- The Story of Beautiful Girl by Rachel Simon, read by Kate Reading
- Audio CD; approximately 12 hours on 10 CDs
- Publisher: Hachette Audio; Unabridged edition (May 4, 2011)
- ISBN-13: 978-1609411084
Back-of-the-box blurb: It is 1968. Lynnie, a young white woman with a developmental disability, and Homan, an African American deaf man, are locked away in an institution, the School for the Incurable and Feebleminded, and have been left to languish, forgotten. Deeply in love, they escape, and find refuge in the farmhouse of Martha, a retired schoolteacher and widow. But the couple is not alone – Lynnie has just given birth to a baby girl. When the authorities catch up to them that same night, Homan escapes into the darkness, and Lynnie is caught. But before she is forced back into the institution, she whispers two words to Martha: “Hide her.” And so begins the 40-year epic journey of Lynnie, Homan, Martha, and baby Julia – lives divided by seemingly insurmountable obstacles, yet drawn together by a secret pact and extraordinary love.
She Is Too Fond of Books’ thoughts: Several years ago, our book group read and discussed Rachel Simon’s Riding the Bus with My Sister. This “true life journey” (I’d call it a memoir), shares the observations and lessons the author learned as she accompanied Beth, who has an intellectual disability, on her daily rounds of riding the city buses. Our group found the book to be honest, insightful, and utterly discussable.
So, when I was offered the opportunity to “read” and review the audio of Simon’s new novel (she has also published a collection of short fiction, a novel, a writing guide, and a second memoir), I jumped at the chance. The Story of Beautiful Girl is the fictional account of a woman who is institutionalized as a child due to an intellectual disability. Despite being unable to communicate in a traditional manner, Lynnie develops a true friendship and loving relationship with Homan, a deaf resident who is “John Doe, Number 42″ at the institution.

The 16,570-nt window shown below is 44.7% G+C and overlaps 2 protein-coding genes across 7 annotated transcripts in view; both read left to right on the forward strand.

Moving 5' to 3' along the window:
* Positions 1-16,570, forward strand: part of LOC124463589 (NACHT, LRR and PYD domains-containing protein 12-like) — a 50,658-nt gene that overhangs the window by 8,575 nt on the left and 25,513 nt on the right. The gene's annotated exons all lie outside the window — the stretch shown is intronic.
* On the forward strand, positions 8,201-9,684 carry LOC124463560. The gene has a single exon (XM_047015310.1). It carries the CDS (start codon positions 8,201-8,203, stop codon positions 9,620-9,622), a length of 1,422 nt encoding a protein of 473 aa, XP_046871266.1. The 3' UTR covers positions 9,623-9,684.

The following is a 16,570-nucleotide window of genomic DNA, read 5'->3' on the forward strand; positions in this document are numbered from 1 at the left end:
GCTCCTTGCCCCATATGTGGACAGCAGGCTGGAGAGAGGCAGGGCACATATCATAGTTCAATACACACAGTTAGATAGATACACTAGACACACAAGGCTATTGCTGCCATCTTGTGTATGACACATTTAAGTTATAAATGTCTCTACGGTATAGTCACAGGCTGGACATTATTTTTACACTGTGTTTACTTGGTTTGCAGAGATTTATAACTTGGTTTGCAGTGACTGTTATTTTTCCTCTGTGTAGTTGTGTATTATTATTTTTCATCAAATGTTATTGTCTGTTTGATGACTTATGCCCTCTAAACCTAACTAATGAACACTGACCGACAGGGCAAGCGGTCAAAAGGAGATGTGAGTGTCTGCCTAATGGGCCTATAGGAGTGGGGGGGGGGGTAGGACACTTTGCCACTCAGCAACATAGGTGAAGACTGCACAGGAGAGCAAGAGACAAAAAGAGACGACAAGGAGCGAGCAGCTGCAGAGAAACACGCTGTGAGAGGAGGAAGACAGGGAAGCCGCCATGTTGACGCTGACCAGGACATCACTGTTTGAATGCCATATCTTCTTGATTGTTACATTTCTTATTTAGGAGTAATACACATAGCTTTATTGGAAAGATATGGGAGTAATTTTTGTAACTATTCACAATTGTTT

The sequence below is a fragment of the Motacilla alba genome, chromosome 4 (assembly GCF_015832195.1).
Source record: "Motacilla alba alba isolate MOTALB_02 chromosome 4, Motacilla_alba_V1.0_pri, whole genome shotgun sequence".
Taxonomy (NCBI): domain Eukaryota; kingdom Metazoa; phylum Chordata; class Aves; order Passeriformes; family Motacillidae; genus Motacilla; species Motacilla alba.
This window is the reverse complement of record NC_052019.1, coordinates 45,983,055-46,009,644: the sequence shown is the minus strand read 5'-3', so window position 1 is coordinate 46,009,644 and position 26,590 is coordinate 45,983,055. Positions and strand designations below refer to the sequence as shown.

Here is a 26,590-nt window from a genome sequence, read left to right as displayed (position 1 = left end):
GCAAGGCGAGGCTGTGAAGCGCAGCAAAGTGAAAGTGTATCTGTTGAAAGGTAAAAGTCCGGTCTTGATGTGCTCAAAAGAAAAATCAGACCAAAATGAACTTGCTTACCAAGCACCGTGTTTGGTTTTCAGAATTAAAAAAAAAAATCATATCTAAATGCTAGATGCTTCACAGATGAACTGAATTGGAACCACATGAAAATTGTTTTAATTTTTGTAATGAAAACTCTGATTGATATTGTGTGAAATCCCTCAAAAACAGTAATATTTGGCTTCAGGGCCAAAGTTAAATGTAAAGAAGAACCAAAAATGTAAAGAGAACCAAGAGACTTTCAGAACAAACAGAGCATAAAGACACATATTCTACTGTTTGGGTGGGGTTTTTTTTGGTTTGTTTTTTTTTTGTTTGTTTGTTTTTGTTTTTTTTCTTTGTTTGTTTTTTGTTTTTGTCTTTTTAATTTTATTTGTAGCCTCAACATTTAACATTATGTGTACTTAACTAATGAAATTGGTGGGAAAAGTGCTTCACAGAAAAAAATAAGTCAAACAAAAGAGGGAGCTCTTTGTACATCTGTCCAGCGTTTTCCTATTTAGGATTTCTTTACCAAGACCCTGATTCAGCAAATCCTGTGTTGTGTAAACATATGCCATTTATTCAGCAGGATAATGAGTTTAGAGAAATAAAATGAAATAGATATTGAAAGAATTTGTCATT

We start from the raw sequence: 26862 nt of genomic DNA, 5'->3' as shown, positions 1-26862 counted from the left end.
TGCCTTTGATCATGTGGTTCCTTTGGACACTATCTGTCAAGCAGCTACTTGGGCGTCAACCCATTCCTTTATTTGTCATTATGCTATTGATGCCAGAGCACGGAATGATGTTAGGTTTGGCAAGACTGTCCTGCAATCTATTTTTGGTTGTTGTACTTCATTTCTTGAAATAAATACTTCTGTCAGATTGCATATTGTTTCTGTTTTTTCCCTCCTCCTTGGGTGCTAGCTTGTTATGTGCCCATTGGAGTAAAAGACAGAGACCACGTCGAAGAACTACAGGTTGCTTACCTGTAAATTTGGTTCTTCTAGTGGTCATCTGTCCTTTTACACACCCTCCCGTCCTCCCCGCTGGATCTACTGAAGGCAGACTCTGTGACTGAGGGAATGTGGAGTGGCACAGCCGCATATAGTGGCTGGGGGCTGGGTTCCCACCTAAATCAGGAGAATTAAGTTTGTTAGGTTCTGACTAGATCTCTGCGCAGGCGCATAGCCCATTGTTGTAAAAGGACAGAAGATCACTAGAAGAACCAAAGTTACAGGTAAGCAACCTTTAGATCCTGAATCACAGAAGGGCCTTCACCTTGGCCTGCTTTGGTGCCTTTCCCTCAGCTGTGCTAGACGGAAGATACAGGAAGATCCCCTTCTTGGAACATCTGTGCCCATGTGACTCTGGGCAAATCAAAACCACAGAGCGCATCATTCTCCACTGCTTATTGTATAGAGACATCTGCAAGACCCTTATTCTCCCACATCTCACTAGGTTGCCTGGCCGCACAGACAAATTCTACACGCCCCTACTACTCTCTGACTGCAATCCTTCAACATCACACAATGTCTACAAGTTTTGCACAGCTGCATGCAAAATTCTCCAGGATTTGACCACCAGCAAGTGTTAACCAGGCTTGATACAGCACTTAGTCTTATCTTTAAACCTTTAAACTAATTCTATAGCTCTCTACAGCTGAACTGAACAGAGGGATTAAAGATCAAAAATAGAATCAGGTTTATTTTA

Linnie and Homan escape the “school” when she is in labor, giving birth to “Little One” on the run, and taking refuge in the farmhouse of a widow named Martha. As the authorities close in on Linnie and “Number 42,” Linnie finds the strength to push past her self-imposed muteness to ask Martha to hide the baby. Childless, Martha takes on this task with a fierce dedication and sense of purpose.
The Story of Beautiful Girl is told from the perspectives of Linnie, Homan, Martha, and Kate, a social worker at the institution who encourages Linnie to pursue her artistic talents. Simon writes empathetically, showing us Linnie as she grows – from a child struggling to understand why her family no longer visits her at the institution, to a young woman with tender feelings toward a man who truly loves and respects her, to an adult who … well, I can’t tell you, that would be a spoiler!
The novel addresses the general public’s treatment of (reaction to) those who are developmentally or physically disabled, how this population (and others who are “different” due to gender or race) may be misunderstood or taken advantage of. Simon speaks to the rights of all people to advocate for themselves, to “random acts of kindness,” and to the powers of love. Some of the plot relies heavily on coincidence and luck, but, isn’t that a reflection of life itself?
** Updated to add a few more thoughts, since one commenter indicated that it’s not clear whether I *like* the book or not. Emphatically, YES! The Story of Beautiful Girl is moving, thought-provoking, and offers many discussable topics for book groups (in fact, I found a Reading Guide on Oprah.com, but it contains spoilers, so don’t read it until you’ve read the novel!). My comment about “coincidence and luck” in the plot is actually a tip of my hat; I often seem curmudgeon-ish because I don’t like “neat and tidy” endings – the resolution of this novel was perfect!
As I tweeted to @JennsBookshelf, “winning combo of engrossing/insightful novel & stellar narrator! I want a lighthouse man on my mailbox .” Kate Reading’s narration is steady and pleasant; her subtle voice changes indicate change of narrator without sounding contrived or over-reaching. Reading has been featured in Audiofile magazine, and has received several Earphone awards. She narrated Jane Smiley’s Private Life, which I reviewed here.
You can read more about Rachel Simon and her books on her website, follow her on twitter at @RachelSimon, and “like” the Facebook page for The Story of Beautiful Girl. I enjoyed this short (4-minute) video interview excerpt, in which Rachel Simon discusses her inspiration for the character of Homan: